One other big winner that jumped big, YS said don’t take the capital gain because this is a “keeper” stock has now dropped through the raised stop loss and the portfolio is minus that long term keeper. In fairness, by tightening the stop, anyone who bought shares of that health company locked in a profit and maybe a dividend too. But a significant paper gain evaporated in just a few trading days.


So what to do?

Do you follow Yield Shark’s stock recommendations to the letter? It turns out that, so far, that kind of makes you a very short term trader; not what the demographic of the newsletter really seems to be after. Do you have the time to watch your Yield Shark portfolio that closely? Is that what you really wanted to be doing?

As the guys at The Trend Letter have said for their entire existence: “It’s your money, take control”.

I agree, but, the reason we pay for these newsletters is so that someone else can watch this stuff day to day and we can go about our lives – whether it be work or retirement.

Certainly we here at InvestLetters are not dumb enough to believe in “buy and hold”, but we do think that subscribers to newsletters like Yield Shark want to worry about other things on a day by day basis and not watching the stock market.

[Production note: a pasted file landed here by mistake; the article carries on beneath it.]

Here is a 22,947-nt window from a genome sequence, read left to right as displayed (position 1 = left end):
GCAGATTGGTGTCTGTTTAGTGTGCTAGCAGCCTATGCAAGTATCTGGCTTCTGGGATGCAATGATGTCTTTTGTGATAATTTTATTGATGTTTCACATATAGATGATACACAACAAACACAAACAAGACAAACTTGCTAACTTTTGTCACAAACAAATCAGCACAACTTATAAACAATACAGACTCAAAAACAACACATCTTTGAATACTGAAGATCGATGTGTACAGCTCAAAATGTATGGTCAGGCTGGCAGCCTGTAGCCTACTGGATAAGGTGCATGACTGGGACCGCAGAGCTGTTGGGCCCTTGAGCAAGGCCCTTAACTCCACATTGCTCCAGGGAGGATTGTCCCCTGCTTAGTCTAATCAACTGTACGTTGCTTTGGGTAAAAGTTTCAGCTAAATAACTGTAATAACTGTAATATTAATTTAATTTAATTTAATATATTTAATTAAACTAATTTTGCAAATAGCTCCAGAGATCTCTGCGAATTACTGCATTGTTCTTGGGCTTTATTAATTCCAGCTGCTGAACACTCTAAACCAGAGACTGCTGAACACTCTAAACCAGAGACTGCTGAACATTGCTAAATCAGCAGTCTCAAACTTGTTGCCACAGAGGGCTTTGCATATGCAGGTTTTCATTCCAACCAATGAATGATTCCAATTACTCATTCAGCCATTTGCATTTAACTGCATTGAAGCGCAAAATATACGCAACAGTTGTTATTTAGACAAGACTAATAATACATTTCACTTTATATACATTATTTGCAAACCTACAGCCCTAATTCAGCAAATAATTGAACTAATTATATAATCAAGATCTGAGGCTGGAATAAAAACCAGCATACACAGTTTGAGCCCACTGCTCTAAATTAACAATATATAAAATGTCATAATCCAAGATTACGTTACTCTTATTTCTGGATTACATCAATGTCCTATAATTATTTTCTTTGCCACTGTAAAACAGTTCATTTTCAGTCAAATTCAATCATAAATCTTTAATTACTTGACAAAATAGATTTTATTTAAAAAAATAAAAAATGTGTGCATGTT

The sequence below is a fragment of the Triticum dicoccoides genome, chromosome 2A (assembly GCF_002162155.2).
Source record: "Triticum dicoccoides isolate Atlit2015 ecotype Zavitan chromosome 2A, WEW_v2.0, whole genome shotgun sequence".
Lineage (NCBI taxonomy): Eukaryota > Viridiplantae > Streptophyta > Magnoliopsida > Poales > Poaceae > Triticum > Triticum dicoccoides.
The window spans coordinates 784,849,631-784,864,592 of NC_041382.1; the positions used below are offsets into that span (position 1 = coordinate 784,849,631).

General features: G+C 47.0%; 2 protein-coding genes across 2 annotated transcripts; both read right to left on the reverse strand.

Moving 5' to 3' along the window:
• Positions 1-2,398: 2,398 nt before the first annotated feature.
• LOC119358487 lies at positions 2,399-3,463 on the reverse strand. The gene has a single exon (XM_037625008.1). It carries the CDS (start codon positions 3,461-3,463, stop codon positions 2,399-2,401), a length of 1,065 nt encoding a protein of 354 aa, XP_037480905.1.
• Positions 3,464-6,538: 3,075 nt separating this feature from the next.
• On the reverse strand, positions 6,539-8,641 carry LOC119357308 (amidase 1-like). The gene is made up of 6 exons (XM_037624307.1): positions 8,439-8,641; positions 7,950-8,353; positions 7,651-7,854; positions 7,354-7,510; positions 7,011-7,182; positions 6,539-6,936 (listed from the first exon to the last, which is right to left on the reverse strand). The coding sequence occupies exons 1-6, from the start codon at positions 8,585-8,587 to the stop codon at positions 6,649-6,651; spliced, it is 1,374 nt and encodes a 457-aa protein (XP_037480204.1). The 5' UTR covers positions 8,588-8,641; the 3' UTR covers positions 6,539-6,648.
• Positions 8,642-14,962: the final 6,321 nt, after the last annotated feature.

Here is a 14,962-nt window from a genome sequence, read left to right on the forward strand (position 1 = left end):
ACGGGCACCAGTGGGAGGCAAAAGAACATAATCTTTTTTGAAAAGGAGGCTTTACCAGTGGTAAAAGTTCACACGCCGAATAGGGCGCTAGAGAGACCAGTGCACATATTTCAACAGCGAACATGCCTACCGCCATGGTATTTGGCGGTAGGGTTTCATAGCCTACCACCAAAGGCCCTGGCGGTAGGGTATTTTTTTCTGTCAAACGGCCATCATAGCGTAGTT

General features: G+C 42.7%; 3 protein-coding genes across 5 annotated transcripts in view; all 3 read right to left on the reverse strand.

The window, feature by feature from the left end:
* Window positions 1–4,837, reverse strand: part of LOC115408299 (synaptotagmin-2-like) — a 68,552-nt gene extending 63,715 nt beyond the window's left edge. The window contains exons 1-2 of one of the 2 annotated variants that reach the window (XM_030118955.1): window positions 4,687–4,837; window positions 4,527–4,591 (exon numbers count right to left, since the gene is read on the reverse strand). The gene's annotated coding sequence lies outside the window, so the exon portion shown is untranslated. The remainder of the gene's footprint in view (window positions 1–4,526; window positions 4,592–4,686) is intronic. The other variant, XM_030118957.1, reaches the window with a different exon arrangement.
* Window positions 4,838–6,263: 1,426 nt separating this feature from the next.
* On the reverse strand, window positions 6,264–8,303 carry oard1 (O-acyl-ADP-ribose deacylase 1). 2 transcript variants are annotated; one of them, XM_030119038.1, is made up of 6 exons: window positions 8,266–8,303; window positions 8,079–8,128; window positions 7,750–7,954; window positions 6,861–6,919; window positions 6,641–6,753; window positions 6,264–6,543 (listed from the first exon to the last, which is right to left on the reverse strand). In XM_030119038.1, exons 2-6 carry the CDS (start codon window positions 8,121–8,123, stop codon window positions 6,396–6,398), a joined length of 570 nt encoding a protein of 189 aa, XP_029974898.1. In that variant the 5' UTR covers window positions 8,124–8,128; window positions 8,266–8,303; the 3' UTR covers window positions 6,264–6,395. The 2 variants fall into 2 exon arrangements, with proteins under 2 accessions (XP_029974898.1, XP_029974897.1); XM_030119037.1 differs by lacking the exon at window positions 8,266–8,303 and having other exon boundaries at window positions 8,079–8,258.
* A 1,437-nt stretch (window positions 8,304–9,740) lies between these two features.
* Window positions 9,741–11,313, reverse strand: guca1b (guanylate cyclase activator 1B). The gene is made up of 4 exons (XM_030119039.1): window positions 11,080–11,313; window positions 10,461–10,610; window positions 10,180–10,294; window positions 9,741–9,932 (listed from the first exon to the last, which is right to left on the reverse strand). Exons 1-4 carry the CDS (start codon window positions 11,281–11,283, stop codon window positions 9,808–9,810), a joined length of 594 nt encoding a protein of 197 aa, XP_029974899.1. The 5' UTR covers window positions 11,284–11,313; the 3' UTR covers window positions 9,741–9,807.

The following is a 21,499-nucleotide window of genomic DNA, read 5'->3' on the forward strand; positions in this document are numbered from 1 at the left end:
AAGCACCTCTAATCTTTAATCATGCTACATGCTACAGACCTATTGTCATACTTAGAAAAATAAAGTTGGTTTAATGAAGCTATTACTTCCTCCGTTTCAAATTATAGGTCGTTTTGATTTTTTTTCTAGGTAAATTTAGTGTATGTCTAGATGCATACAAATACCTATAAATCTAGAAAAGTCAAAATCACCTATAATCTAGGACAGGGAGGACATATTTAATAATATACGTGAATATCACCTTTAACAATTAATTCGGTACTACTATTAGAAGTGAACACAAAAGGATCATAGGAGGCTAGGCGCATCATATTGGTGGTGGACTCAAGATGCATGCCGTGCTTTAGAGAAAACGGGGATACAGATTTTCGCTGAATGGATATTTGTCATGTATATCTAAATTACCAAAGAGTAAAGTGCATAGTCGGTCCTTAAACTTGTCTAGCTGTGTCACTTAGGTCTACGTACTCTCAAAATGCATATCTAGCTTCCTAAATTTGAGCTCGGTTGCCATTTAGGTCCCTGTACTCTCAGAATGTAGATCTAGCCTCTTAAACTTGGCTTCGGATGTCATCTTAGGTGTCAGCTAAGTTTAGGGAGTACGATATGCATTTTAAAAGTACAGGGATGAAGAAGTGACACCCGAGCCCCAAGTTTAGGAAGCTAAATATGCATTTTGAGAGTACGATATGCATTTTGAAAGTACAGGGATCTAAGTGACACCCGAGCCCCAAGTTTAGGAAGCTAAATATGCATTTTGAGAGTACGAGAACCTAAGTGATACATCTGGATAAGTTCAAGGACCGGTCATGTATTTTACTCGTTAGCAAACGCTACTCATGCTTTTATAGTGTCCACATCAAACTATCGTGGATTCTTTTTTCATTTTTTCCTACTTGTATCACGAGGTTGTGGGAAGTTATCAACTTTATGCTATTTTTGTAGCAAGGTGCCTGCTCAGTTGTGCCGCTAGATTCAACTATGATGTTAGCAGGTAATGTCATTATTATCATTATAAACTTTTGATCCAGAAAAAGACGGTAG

(Maybe today would be a good day for an email “alert”. This demographic of investors probably enjoy a little “hand-holding” at times like this.)

So John and team, if you are listening, take a small bite of humble pie and let us know what we can do moving forward. This really isn’t that big of a market correction (and I have Marc Faber on my side with that statement) to where we should see too much portfolio shake out.

And we darn sure don’t want any more stocks where we cannot get an exchange stop loss order entered if stop loss orders are going to be key to success in the future.

I am currently not affiliated with Yield Shark in any way, although I have applied, but those who know me know that I would probably type the exact same thing if I was. My goal is not to eviscerate, but to improve and MAKE MONEY!

Here’s to moving forward (as the stock drops through $13/share – “hope” I’m right about this one)

[Update 3:43pm CT] – The stock closed at $13.29, 9 cents over the “stop loss”. If one poses the argument that they use closing price for “mental stops”, the stop would NOT have triggered today. Yet, using closing prices on a day of market meltdown is anything but a way to protect capital; prices may open the next day MUCH lower – it’s happened.

I still prefer an exchange stop loss if I’m going to use one, and yes, that info is then available to the market makers and they can (and do, IMHO) “run the stops” for their own profit at times. The game is rigged, if you don’t like it then don’t put money in the market.

[Update 11/16/2012] Company reported VERY disappointing earnings and the stock plunged to $5.00. This is why you buy the stock on a REAL EXCHANGE (Toronto in this case and don’t buy the “F” symbol in U.S. and use a REAL STOP LOSS]